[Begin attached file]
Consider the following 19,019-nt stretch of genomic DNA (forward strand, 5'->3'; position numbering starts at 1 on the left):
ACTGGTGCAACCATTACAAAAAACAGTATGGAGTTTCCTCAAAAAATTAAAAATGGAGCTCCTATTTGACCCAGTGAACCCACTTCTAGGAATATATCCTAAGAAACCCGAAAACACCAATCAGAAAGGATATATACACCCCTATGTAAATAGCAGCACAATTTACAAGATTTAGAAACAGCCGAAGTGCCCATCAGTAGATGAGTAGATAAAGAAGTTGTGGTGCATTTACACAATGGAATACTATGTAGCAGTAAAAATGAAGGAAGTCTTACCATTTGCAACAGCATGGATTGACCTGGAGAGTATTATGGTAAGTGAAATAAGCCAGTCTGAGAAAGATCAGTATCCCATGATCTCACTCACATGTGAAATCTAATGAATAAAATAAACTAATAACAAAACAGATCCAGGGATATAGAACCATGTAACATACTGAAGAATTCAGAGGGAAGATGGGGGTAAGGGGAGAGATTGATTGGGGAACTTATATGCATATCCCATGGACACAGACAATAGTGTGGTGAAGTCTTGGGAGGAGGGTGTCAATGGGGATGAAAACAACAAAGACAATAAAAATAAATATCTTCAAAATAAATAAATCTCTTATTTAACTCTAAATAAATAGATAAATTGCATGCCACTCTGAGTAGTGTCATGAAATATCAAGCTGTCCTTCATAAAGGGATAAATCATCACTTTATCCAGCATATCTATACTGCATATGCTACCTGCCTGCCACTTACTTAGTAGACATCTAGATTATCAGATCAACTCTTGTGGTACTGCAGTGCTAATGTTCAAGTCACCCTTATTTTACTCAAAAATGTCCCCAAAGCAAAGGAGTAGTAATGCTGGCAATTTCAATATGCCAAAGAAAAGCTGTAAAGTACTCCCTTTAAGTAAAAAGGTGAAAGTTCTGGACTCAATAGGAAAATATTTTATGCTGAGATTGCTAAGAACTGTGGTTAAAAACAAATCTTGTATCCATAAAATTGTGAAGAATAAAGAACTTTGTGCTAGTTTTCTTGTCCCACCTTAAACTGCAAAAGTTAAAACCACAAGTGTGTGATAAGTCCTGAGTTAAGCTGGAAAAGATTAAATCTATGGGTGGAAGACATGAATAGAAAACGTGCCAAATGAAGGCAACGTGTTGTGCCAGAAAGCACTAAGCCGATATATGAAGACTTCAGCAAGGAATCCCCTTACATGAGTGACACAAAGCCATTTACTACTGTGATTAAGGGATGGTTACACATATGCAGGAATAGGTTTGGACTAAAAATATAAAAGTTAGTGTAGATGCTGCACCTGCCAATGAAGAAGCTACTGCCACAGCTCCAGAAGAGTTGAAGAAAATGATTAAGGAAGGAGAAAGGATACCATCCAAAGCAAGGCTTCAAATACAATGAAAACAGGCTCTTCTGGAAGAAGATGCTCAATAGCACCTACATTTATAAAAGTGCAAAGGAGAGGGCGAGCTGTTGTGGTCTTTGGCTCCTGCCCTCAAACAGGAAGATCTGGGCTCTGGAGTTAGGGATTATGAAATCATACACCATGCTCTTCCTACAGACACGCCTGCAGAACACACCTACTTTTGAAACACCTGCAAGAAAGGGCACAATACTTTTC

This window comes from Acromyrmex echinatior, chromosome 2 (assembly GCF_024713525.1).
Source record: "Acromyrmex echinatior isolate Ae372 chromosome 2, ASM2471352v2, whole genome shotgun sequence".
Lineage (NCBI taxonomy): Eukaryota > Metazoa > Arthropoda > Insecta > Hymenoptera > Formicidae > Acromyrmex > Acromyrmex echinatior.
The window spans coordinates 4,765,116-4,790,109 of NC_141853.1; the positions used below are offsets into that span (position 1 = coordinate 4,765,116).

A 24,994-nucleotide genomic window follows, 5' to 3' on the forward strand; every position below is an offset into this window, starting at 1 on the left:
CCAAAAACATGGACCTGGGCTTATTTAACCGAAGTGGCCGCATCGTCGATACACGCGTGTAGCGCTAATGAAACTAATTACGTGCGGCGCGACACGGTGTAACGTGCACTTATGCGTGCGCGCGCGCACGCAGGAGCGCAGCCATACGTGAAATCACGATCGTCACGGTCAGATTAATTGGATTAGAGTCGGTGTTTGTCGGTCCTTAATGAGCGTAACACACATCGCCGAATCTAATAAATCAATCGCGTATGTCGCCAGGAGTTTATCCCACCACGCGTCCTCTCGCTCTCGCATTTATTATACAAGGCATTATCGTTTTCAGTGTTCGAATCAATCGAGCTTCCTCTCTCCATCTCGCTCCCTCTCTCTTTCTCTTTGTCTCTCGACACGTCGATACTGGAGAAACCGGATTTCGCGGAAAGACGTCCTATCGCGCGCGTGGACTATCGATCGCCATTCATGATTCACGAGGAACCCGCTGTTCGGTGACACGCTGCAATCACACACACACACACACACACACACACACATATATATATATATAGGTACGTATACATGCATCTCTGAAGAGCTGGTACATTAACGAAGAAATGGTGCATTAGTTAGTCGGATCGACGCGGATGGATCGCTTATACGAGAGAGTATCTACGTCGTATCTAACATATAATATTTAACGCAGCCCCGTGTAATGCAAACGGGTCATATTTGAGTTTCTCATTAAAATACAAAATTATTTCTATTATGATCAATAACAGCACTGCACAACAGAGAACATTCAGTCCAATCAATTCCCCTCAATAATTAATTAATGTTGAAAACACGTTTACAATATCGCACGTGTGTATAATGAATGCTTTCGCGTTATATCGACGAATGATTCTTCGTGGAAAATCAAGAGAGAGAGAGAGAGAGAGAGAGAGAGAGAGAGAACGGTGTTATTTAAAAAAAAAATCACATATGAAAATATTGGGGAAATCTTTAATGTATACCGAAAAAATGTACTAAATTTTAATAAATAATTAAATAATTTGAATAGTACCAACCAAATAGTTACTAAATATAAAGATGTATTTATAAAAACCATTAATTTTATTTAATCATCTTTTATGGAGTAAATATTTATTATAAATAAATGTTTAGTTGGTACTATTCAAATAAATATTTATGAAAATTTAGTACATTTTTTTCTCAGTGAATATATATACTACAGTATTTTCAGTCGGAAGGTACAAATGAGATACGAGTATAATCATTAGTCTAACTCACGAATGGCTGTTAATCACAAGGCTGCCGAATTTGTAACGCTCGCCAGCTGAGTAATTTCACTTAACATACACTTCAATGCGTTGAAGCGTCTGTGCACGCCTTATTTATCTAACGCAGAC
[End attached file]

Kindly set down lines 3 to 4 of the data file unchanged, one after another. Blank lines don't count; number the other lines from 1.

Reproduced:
This window comes from Acromyrmex echinatior, chromosome 2 (assembly GCF_024713525.1).
Source record: "Acromyrmex echinatior isolate Ae372 chromosome 2, ASM2471352v2, whole genome shotgun sequence".